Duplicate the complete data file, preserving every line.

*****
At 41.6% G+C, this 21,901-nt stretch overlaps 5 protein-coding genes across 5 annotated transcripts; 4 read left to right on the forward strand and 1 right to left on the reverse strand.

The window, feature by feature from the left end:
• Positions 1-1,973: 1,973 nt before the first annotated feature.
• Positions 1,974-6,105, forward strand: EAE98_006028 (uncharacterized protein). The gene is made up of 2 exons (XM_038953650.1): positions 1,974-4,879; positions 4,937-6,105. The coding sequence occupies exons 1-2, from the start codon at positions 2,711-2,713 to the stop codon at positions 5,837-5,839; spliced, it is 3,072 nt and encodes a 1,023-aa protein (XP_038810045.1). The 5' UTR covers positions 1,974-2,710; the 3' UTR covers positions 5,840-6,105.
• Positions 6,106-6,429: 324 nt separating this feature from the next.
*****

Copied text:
At 41.6% G+C, this 21,901-nt stretch overlaps 5 protein-coding genes across 5 annotated transcripts; 4 read left to right on the forward strand and 1 right to left on the reverse strand.

The window, feature by feature from the left end:
• Positions 1-1,973: 1,973 nt before the first annotated feature.
• Positions 1,974-6,105, forward strand: EAE98_006028 (uncharacterized protein). The gene is made up of 2 exons (XM_038953650.1): positions 1,974-4,879; positions 4,937-6,105. The coding sequence occupies exons 1-2, from the start codon at positions 2,711-2,713 to the stop codon at positions 5,837-5,839; spliced, it is 3,072 nt and encodes a 1,023-aa protein (XP_038810045.1). The 5' UTR covers positions 1,974-2,710; the 3' UTR covers positions 5,840-6,105.
• Positions 6,106-6,429: 324 nt separating this feature from the next.